I. Night Women: A Confession I Night Women: A Confession
I’m M. I’m forty-three years old. On countless nights over the years I’ve thought about women—and it has nothing at all to do with sex.
I’ve thought about women on those sleepless nights when my life, my love, or my attitude is skewed, and it seems there is no end to the dark night of my soul. On those nights I have gathered an invisible honor guard of historical women, guardian angels to lead the way.
The lives of these inspiring night women have not followed traditional paths. They have transgressed boundaries and expectations. Many of them are artists and writers, people doing lonely, introverted work. Most have not had families or children, and their relationships with men have been unconventional. Many have traveled in or moved to foreign countries, and made massive life changes at an advanced age. Some have lived with their mothers their entire lives; some have suffered from diseases and mental disorders; but all of them have followed their passions and made their own choices. These exemplary women have been my plan B—the one I’ll adopt if everything else goes to hell.
One of the women is Sei Shonagon, a writer and court lady who lived a thousand years ago in Kyoto, about whom I wrote my first book. But there are many others. Some nights I lie awake thinking about Frida Kahlo, whose biography I read when I was eighteen. It transformed how I thought about womanhood. Other nights I think about Georgia O’Keeffe, who wound up alone in the New Mexico desert painting buffalo skulls and making her first trip around the world when she was in her seventies. I think about Yayoi Kusama, a Japanese woman who, deciding to become an artist, wrote to Georgia O’Keeffe to ask her advice, and later, after shaking up the New York art world in the sixties, returned to Tokyo and asked to be allowed to live in a psychiatric hospital. I think of Karen Blixen, who followed her husband to Africa and ended up running a farm on her own. I think of Jane Austen, who, though she lived unmarried in her parents’ attic in the English countryside, transformed the art of the novel. I think of the poet-artist Ema Saiko, who lived in Japan in the Edo period. It is her calm that finally brings sleep to the dark night of my soul.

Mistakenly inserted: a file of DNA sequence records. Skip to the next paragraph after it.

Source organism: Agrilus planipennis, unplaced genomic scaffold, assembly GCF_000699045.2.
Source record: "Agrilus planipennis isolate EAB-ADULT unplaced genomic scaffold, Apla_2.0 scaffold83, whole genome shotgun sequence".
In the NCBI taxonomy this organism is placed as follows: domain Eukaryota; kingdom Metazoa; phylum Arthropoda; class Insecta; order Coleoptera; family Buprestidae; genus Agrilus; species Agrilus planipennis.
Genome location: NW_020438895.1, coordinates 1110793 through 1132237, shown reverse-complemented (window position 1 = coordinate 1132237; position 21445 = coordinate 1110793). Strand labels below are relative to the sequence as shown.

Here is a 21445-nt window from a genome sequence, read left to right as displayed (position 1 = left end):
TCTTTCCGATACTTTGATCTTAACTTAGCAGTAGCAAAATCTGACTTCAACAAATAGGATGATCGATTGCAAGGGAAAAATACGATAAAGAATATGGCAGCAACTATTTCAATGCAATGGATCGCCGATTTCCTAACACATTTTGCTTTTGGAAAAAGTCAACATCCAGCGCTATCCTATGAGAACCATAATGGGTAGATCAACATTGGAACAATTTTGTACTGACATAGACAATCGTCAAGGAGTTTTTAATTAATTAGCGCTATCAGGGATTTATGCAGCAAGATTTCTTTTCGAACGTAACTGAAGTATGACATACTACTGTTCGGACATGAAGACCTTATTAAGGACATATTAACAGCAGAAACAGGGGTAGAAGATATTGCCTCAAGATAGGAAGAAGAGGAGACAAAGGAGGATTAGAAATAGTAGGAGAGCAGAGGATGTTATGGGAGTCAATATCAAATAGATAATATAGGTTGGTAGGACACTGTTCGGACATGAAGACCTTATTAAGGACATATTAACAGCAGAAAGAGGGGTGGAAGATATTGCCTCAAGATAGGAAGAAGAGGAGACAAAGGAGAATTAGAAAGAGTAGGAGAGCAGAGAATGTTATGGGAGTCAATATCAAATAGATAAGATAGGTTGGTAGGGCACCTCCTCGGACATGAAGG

I wonder where these women found their courage. What advice would they give me, if we could meet? And above all: Could I go exploring in their footsteps?
I’ve been on that journey for some time now. And the amazing thing is that I keep finding more and more forgotten night women who churn up my imagination, an ever-expanding network of women who lived in different centuries and different corners of the world, slicing the waves through my brain. They are Marys, Karens, Idas, Nellies, Marthas, Alexines, Sofonisbas, Battistas—they are writers, artists, explorers, depressed spinsters, war correspondents, wives of Renaissance aristocrats.
They are the women I think about at night. At first I thought about them on sleepless nights, in search of strength, inspiration, and purpose for my life; nowanights I stay up specially to think about them, my pulse pounding for them and with them. Why have they come to me, clung to me, swept me up in their lives? Why have I surrounded my desk with their faces? Why do books about them pile ever higher on my floor? Why do I collect facts about them like talismans?
Let me start at the beginning, one picture at a time.
But first let me pack my bag. I have a flight leaving soon.